WHO Warns Of ‘Dangerous Moment’ Amid Spike In Covid-19 Cases

Published 3 years ago

Amid a global surge in Covid-19 cases, the only way to fully recover is by working together and ensuring poorer countries have fair access to a vaccine, the head of the World Health Organization said Sunday, stressing that “vaccine nationalism will prolong the pandemic, not shorten it.”


WHO head Dr. Tedros Adhanom Ghebreyesus told a virtual World Health Summit that the northern hemisphere faces a “dangerous moment” amid a surge of new Covid-19 cases. 

Tedros said outbreaks around the world are being seen as a result of lifting economic and social restrictions too soon, adding that we know fundamental public health measures — like testing, isolating and contact tracing — work. 


While recognizing the natural instinct of countries to protect their own citizens first, Tedros warned against “vaccine nationalism,” noting that if and when the world has an effective vaccine it must be used “effectively.”

 “And the best way to do that is to vaccinate some people in all countries rather than all people in some countries,” he said.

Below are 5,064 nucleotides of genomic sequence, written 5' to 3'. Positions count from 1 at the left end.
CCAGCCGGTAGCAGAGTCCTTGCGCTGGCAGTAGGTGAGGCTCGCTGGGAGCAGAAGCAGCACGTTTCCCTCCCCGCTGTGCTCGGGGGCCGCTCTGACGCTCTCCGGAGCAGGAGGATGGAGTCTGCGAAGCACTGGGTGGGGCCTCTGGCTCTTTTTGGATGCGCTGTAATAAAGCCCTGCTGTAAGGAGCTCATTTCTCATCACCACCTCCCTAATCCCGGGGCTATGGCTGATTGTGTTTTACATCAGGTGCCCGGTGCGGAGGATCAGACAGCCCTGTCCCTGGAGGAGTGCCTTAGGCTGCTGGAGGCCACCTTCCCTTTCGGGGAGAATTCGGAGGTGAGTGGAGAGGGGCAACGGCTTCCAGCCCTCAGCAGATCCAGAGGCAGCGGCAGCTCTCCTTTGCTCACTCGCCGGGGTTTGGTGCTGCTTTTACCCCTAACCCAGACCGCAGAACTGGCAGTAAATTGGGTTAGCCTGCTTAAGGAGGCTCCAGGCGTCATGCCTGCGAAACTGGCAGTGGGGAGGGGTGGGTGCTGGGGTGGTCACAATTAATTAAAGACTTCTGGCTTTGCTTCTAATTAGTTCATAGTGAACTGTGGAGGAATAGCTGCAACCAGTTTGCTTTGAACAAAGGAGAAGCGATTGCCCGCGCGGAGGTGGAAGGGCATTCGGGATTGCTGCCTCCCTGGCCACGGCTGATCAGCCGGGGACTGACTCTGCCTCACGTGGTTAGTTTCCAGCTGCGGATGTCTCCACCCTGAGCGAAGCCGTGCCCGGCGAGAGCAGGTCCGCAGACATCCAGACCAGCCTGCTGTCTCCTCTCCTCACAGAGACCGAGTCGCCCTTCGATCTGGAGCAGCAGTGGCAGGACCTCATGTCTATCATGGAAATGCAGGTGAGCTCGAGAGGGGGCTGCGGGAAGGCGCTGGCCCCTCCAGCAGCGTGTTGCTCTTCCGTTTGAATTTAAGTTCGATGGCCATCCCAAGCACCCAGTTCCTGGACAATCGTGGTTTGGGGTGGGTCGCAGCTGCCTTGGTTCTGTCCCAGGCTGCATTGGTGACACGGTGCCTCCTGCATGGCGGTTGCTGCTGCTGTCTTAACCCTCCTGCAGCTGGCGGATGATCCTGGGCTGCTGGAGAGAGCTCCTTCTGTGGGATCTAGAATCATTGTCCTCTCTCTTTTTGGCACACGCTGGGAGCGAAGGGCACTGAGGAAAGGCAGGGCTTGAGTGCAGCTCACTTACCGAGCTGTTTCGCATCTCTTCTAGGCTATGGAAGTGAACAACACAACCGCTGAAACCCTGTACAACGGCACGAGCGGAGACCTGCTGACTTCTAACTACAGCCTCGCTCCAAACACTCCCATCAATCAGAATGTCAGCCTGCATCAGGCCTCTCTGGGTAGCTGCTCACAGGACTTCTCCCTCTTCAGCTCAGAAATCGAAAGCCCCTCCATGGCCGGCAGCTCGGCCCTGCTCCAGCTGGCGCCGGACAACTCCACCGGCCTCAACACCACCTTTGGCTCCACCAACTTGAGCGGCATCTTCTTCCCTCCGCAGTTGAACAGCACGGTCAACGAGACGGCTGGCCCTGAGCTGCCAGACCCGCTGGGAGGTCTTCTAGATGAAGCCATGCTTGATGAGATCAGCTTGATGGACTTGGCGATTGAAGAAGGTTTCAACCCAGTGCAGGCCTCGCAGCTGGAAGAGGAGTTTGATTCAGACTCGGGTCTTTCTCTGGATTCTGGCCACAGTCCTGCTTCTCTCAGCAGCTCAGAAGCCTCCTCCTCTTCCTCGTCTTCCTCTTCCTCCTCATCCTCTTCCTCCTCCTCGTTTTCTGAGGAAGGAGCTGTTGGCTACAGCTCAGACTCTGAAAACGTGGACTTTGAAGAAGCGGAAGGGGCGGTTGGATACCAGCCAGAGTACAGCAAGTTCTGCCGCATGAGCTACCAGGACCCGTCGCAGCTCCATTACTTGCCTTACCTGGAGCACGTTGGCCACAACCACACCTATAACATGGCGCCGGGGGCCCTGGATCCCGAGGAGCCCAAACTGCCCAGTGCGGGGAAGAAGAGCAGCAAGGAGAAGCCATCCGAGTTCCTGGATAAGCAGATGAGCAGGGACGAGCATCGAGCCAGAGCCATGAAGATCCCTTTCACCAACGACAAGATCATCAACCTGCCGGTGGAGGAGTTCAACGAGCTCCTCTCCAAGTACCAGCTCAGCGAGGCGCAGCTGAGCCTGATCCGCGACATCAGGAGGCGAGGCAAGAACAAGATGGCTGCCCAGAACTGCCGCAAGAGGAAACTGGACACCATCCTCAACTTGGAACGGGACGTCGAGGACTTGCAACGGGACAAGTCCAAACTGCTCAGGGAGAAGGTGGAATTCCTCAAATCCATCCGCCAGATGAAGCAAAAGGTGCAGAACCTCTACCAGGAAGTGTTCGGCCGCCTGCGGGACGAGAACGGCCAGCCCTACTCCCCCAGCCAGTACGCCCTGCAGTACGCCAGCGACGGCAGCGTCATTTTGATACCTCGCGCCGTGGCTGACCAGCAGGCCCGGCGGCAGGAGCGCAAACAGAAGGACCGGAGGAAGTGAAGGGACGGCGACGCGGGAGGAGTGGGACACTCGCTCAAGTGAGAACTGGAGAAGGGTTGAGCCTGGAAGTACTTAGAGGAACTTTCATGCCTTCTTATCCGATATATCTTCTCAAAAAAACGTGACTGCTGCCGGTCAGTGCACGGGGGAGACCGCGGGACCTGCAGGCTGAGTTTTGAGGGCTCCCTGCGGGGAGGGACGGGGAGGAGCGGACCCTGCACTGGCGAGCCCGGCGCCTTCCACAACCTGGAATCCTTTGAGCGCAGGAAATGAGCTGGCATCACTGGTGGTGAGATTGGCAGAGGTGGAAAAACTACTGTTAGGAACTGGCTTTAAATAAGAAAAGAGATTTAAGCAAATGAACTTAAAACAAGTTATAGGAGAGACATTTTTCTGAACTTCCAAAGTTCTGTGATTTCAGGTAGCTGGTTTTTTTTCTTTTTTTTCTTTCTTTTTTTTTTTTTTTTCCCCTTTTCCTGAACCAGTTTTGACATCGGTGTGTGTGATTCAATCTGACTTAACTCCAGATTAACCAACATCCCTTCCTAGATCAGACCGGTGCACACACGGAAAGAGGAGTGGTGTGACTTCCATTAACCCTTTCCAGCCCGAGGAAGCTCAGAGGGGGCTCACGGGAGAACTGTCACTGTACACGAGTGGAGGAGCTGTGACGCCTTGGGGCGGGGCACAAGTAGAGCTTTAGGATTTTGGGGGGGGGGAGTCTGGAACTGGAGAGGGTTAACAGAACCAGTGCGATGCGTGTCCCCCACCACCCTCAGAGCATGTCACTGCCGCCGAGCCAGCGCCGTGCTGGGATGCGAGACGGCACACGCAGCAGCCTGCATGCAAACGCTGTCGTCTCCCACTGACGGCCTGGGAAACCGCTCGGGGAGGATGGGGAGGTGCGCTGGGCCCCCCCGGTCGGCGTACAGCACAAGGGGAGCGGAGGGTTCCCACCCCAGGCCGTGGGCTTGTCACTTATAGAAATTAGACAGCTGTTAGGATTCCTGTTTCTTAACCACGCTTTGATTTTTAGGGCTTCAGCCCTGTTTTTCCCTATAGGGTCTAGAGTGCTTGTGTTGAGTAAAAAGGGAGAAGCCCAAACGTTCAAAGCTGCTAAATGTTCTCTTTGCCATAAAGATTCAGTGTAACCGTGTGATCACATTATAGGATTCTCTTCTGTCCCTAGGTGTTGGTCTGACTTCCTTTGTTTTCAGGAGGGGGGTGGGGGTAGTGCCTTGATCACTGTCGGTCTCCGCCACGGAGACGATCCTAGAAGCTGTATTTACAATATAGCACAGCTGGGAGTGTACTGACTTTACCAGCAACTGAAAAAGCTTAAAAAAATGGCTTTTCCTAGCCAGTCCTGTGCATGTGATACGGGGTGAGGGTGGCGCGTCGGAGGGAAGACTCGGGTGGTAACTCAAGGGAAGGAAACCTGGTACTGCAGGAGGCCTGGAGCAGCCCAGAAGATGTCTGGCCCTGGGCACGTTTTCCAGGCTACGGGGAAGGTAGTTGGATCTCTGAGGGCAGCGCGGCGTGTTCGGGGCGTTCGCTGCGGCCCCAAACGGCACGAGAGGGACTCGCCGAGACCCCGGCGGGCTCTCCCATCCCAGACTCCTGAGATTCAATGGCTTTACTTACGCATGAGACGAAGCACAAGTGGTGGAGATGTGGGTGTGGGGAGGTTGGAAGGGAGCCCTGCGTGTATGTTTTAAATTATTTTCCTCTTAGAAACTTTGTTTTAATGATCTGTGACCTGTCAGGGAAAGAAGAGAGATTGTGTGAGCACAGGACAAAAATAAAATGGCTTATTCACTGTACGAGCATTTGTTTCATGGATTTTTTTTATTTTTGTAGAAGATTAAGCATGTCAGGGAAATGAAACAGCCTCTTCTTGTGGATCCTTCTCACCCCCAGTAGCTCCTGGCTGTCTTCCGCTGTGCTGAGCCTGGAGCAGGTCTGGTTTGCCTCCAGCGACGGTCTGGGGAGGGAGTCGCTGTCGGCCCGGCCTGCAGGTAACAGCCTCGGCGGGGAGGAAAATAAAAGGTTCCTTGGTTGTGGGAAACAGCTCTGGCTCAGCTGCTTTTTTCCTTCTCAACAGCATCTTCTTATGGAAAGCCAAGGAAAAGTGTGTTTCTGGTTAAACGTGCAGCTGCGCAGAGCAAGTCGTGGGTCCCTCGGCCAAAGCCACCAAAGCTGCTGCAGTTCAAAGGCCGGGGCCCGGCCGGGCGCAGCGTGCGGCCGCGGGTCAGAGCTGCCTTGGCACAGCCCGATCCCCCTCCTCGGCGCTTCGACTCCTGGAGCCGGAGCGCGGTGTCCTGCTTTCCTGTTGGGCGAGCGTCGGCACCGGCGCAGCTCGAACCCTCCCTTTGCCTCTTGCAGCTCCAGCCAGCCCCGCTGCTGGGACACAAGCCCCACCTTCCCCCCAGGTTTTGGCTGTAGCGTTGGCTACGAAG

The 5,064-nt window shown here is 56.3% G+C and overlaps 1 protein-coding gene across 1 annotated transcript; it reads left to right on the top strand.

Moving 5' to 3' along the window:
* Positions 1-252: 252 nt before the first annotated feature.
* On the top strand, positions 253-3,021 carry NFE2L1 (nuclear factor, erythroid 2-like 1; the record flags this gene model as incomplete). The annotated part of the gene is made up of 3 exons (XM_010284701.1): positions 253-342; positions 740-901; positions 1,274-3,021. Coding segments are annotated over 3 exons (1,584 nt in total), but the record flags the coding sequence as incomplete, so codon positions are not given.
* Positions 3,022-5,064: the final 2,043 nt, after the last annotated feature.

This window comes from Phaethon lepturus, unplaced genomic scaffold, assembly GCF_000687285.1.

For emphasis, Tedros repeated his claim that “vaccine nationalism will prolong the pandemic, not shorten it.”


Many countries have been seeing new spikes in Covid-19 cases after strict lockdown measures enacted to control the spread of the virus are relaxed. Europe has been especially hard hit, with France reporting record new infections for the fourth consecutive day..


With the global race to develop a vaccine entering its final stages, there is worry among the international community  that wealthy countries will hoard available supplies. In September, Oxfam found that wealthy countries — representing just 13% of the world’s population — had already secured more than half of the expected supply of leading vaccine candidates.  

Beyond questions of fairness, such hoarding could, as Tedros notes, prolong the pandemic for everyone, including those in wealthy countries. WHO itself is leading the COVAX initiative to tackle this problem, set up with a goal to ensure equitable access to vaccines around the world.


Cases Top 43 Million; WHO Sees ‘Dangerous Moment’: Virus Update (Bloomberg)

By Robert Hart, Forbes Staff